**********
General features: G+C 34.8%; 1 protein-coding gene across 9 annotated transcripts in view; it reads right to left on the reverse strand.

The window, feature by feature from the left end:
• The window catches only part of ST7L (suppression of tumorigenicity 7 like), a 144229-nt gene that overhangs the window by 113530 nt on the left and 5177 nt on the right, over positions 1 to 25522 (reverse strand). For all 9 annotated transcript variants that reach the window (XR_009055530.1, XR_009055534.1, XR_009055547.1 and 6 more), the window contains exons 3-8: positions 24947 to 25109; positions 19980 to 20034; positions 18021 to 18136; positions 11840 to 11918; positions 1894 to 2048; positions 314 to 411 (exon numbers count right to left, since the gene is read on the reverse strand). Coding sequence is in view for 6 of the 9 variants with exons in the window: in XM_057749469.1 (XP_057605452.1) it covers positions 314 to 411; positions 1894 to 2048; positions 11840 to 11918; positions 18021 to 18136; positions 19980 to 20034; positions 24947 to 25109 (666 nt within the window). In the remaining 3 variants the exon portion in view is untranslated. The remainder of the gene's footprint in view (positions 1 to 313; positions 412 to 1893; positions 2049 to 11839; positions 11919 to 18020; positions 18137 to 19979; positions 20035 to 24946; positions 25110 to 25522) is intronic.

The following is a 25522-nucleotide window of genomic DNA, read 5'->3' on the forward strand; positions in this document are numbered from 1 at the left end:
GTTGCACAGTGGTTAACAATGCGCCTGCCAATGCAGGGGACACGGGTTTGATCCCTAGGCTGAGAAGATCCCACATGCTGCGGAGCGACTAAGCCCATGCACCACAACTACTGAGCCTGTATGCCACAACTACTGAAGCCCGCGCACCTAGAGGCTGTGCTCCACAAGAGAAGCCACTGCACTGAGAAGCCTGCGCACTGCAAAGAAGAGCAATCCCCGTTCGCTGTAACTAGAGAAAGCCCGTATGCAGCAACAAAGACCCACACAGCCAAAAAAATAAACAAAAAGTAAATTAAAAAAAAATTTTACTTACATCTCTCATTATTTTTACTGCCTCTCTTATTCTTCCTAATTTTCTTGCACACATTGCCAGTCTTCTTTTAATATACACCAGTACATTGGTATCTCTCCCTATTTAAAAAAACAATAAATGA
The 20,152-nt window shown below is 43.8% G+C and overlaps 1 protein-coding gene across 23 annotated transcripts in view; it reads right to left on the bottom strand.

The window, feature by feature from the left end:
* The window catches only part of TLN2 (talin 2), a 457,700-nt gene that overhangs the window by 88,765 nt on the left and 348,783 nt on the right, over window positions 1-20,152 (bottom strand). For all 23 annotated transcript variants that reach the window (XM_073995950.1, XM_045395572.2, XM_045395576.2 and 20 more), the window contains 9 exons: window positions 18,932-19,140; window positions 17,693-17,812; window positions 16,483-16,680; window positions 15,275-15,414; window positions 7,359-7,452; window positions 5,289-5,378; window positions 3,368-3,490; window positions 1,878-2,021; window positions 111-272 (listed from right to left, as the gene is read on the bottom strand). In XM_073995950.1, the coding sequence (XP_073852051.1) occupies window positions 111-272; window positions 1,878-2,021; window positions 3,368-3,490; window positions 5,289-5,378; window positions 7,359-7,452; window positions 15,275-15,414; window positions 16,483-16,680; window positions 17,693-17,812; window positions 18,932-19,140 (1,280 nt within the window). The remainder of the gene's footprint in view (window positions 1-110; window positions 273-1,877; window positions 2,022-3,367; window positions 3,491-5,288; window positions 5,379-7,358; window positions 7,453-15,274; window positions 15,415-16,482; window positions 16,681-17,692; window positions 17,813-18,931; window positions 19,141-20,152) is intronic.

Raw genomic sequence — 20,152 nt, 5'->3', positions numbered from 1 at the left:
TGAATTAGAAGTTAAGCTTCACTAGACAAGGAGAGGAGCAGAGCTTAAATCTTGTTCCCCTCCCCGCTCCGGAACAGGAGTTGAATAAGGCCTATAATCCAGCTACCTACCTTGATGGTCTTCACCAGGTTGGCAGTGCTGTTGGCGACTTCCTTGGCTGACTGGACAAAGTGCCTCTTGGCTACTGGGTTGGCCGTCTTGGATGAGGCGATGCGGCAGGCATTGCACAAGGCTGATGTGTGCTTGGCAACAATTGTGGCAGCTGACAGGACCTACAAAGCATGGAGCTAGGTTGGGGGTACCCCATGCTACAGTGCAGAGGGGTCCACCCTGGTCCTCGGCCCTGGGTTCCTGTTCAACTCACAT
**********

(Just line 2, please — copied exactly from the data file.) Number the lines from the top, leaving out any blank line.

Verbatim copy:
The window, feature by feature from the left end: